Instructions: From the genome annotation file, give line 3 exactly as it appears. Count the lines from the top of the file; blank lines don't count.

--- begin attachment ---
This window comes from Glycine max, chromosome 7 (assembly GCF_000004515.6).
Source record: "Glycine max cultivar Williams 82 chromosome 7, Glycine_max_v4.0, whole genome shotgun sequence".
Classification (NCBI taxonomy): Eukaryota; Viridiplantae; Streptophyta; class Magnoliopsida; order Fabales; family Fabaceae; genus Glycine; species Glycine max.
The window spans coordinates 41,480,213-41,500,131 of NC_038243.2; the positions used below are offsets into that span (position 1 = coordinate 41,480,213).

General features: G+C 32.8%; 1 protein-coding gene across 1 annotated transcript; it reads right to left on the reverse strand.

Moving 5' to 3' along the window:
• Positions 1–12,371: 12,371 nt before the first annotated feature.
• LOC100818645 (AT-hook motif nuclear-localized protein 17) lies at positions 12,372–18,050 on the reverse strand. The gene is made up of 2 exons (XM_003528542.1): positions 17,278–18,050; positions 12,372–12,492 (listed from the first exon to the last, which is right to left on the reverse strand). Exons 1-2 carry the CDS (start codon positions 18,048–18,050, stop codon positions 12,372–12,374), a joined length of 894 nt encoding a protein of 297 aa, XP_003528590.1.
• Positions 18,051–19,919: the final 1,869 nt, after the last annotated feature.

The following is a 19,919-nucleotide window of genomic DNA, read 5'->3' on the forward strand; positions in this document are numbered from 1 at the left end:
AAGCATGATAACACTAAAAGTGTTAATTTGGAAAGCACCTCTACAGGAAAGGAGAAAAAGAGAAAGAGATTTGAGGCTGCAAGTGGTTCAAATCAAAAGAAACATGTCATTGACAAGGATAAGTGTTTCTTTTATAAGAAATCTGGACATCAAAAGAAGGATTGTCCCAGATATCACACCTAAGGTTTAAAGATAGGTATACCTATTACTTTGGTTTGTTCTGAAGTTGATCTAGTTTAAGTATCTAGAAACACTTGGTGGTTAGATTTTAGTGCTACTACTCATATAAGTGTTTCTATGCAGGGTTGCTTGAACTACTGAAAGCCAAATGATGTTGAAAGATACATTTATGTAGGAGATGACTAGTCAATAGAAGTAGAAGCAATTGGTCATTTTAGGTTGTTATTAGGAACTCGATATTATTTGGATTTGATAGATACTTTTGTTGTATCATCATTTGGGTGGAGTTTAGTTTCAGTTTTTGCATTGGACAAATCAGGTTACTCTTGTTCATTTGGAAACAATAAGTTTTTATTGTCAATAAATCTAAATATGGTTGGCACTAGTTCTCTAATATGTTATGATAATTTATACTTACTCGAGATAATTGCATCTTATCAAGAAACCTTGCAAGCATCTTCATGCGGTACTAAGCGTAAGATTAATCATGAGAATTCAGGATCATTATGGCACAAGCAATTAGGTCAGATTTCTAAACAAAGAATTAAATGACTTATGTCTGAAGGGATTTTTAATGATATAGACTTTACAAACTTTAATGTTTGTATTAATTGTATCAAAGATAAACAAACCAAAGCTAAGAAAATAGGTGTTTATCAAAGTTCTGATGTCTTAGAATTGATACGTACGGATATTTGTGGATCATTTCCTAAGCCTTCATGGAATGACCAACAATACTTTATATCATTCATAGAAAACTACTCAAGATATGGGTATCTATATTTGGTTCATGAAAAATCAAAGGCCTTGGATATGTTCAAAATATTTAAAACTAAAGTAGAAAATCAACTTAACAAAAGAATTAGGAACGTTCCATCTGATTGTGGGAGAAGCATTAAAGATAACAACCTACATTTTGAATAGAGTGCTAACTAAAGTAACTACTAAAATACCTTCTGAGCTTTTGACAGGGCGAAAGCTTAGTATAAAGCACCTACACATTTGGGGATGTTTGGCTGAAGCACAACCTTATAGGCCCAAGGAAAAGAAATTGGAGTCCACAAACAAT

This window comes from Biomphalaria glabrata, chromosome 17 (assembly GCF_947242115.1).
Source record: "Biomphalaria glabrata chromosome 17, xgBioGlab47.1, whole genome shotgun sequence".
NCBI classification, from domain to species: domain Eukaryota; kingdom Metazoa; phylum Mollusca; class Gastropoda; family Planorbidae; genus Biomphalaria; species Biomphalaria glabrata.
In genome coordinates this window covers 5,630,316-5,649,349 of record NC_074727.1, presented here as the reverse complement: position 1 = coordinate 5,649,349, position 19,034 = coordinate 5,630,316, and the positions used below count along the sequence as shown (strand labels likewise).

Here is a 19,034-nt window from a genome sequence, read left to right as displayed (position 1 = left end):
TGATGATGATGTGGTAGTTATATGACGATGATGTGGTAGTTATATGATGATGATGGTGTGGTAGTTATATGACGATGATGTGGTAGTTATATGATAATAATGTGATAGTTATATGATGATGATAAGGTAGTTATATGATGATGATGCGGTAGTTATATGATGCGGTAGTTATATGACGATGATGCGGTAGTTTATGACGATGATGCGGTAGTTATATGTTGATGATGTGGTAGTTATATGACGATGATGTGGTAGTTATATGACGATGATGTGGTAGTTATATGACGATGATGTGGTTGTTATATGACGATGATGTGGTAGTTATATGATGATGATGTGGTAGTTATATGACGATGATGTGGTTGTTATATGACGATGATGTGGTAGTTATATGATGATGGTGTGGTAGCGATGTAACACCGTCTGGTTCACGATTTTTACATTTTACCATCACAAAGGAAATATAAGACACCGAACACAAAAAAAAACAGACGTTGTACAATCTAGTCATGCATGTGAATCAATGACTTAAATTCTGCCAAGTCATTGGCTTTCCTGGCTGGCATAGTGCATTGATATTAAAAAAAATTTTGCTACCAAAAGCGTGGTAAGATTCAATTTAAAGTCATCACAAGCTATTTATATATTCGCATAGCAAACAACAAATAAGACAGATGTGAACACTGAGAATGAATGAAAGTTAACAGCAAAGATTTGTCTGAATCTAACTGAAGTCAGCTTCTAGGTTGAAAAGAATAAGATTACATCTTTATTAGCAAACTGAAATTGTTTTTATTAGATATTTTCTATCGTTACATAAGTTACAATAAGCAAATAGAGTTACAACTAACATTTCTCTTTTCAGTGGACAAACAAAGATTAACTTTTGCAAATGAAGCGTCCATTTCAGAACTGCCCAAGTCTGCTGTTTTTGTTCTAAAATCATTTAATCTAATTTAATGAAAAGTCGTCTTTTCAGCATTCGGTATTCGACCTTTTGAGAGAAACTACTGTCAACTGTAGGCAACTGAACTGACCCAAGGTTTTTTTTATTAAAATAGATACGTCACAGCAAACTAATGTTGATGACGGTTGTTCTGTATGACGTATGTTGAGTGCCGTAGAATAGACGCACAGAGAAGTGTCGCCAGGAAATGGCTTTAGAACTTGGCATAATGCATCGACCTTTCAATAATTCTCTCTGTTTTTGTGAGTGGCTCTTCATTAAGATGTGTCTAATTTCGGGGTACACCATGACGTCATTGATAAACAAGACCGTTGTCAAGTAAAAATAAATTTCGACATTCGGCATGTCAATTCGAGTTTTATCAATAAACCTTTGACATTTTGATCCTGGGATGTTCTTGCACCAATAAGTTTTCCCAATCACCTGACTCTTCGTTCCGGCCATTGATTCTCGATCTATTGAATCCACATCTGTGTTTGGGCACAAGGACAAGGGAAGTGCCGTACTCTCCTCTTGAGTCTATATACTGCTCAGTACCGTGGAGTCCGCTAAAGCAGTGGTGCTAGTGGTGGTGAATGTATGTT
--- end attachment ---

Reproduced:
Classification (NCBI taxonomy): Eukaryota; Viridiplantae; Streptophyta; class Magnoliopsida; order Fabales; family Fabaceae; genus Glycine; species Glycine max.